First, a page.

9999 vs 999 Gold: What is Fine Gold?

9999 vs 999 Gold: What is Fine Gold?

The fineness of a precious metal object (gold coin, gold bar, gold rounds, etc.), represents the weight of fine metal in it. It also includes the base metals and/or other elements within that object. In jewellery, 'base metals' are added to increase both hardness and durability to the gold product. When talking about pure "24 karat" gold, however, what is the difference between 9999 and 999 fine gold? First, you need to understand how gold is measured.

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Before Tackling 9999 vs 999 Gold, Let's Understand How it's Measured

There are two common ways of measuring the fineness of gold, the millesimal fineness scale and the karat measure. The karat measure is in-fact used only for gold (diamonds rely on carats with a "c"). In this article, I elaborate on these two scales. I discuss what pure gold actually is and when 9999 vs 999 gold makes sense from a buyer's perspective.

Millesimal Fineness vs. Karat
Millesimal fineness is a system of denoting the purity of platinum, gold and silver alloys by parts per thousand of pure metal by mass in the alloy. The karat is a fractional measure of purity for gold alloys, in parts fine per 24 parts whole. To the right is a comparison chart between the millesimal fineness and karat rating of common types of gold.
Breaking Down Gold Fineness
417 - 10 Karat - Gold that is 41.7% pure
585 - 14 Karat - Gold that is 58.5% pure
750 - 18 Karat - Gold that is 75% pure
916 - 22 Karat - Gold that is 91.67% pure
999 - 24 Karat - Gold that is 99.99% pure

999 vs. 9999 Fine Gold is All About Refining
Gold purity is determined post-refining and due to varying technologies and standards around the world, not everyone does it the same way. For instance, the minimum accepted fineness of gold around the world is 99.5%. As you can see in the corresponding table - 0.15 oz of gold per kilogram purchased is nothing to laugh at; at just US$1,200 per oz. it comes to US $180 per kg bar. Despite most European and North American clients expecting 99.99%+ purity, this is mostly a fact of the declining cost of refining, over time. That is to say, the difference between refining to 99.5% and 99.99% for most primary refiners is negligible compared to market preferences for a purer product. The challenge, as I explain below, is getting to 999.99%+ purity and above. This "five nine" metric is still widely used only on collectible products that sell for a significant premium to their intrinsic commodity value. While there are a few products still traded at purities lower than "995," these are generally limited to 98.6% Austrian Ducats and 91.7% British Sovereigns, Kruggerands, and US Eagles.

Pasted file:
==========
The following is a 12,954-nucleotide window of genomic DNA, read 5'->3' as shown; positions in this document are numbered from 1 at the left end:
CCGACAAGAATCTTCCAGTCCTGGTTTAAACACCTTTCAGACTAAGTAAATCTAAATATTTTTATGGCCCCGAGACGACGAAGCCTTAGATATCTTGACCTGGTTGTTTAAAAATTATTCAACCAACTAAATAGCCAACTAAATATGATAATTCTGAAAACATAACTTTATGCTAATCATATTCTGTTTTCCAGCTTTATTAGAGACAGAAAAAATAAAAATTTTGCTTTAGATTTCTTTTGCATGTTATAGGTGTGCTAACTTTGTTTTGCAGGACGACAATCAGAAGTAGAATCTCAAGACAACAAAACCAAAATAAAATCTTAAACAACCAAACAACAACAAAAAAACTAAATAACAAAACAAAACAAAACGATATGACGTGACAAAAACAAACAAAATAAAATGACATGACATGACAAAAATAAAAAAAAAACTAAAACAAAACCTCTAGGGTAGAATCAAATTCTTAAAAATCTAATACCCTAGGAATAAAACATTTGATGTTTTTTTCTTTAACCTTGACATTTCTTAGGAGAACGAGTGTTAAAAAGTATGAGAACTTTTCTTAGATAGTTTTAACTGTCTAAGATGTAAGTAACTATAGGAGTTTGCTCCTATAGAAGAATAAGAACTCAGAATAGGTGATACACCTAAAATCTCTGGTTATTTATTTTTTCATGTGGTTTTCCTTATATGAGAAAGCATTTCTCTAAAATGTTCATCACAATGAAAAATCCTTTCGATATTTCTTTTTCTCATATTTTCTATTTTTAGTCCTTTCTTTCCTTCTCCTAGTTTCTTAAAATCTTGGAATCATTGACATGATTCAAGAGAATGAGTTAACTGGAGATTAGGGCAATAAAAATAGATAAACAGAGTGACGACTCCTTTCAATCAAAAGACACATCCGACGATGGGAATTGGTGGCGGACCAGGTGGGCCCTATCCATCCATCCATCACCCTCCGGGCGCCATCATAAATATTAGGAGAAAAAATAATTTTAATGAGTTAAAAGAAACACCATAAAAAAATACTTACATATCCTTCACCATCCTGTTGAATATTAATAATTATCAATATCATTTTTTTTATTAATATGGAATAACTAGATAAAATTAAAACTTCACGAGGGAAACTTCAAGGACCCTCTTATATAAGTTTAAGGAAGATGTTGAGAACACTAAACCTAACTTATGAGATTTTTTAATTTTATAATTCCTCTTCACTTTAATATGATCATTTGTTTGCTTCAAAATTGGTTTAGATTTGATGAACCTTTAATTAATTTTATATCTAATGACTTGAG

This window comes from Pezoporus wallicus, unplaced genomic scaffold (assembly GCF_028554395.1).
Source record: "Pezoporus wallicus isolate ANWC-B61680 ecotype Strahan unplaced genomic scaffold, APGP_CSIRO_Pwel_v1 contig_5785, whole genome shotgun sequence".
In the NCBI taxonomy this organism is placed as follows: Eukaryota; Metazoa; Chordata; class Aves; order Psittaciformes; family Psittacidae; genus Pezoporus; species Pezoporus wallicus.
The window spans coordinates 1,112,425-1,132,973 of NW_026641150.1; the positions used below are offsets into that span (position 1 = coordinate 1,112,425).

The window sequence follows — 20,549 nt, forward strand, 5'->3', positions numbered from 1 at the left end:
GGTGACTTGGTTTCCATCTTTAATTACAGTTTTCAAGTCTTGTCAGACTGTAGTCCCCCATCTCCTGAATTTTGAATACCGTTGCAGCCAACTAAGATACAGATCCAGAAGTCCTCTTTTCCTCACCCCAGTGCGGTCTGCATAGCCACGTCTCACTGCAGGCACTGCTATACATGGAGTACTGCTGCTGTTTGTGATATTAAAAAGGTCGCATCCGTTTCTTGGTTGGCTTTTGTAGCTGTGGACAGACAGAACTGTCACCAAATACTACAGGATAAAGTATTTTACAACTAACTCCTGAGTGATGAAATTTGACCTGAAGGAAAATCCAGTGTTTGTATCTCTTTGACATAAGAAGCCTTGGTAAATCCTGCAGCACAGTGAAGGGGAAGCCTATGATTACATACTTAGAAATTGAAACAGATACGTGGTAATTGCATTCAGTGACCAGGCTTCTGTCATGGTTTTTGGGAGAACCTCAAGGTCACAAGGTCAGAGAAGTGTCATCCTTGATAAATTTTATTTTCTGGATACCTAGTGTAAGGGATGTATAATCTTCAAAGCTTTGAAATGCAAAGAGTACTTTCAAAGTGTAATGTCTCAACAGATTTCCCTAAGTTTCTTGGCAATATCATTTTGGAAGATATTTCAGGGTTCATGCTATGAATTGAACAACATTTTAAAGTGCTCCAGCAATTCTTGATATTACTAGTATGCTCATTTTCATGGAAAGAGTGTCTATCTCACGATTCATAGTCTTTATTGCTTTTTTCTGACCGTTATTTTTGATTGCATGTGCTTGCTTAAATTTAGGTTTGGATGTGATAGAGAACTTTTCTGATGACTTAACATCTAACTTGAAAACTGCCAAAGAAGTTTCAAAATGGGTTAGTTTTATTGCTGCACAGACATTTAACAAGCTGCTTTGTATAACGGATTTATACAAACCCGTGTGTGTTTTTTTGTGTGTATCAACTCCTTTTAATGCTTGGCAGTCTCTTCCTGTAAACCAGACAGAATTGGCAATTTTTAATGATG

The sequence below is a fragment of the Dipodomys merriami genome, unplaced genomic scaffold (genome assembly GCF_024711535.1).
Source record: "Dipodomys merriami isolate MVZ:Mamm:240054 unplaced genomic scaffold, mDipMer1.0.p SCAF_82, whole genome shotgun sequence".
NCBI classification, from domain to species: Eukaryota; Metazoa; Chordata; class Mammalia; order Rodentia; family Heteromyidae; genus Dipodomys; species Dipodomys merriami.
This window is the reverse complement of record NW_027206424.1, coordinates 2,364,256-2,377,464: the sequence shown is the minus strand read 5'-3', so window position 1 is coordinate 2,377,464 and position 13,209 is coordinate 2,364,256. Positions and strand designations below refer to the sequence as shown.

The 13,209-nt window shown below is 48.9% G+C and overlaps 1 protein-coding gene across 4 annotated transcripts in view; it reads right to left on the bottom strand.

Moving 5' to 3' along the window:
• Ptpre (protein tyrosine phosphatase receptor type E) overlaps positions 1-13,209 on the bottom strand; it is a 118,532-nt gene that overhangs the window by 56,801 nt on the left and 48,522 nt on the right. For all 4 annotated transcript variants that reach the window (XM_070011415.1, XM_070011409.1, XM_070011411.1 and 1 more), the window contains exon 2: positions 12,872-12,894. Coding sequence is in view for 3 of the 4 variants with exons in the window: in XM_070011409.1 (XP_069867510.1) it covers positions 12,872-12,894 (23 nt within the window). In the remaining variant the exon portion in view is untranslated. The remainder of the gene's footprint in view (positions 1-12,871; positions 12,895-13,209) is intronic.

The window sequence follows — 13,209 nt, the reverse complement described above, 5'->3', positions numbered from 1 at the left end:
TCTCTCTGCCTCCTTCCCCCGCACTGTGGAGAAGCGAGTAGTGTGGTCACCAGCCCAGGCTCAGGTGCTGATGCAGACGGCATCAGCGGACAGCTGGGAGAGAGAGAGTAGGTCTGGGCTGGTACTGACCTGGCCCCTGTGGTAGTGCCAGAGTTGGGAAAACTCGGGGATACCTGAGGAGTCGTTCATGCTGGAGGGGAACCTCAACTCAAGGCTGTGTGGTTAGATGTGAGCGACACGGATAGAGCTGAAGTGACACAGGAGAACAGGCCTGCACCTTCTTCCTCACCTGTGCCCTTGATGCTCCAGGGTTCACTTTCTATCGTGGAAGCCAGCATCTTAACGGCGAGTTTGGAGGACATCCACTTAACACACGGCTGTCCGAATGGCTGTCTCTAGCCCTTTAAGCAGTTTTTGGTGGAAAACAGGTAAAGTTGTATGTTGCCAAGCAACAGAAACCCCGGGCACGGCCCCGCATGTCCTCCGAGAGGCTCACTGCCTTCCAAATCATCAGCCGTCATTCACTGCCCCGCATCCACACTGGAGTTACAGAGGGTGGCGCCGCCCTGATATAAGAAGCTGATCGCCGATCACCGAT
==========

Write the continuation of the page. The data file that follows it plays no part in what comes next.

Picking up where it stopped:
Refining 9999 vs 999 Gold: a Similar Story
According to the Royal Canadian Mint, they employ a two-stage process. First, the Miller chlorination process, an industrial-scale chemical procedure, is used to refine gold to a high degree of .995 purity. Once you get to that standard, the Mint employs the Wohlwill electrolytic process. This process refines gold to 99.99%+ purity and can go to 99.999% and 99.9999%+ bullion and collectible coins. So where does the process begin? Refining starts with the reception of doré by the refiner. That's new product received from mines. In addition, primary refiners like the mint receive scrap such as jewellery and coins for recycling. The next steps are taking the semi-refined product containing at least half base metal and using that to produce fine metal.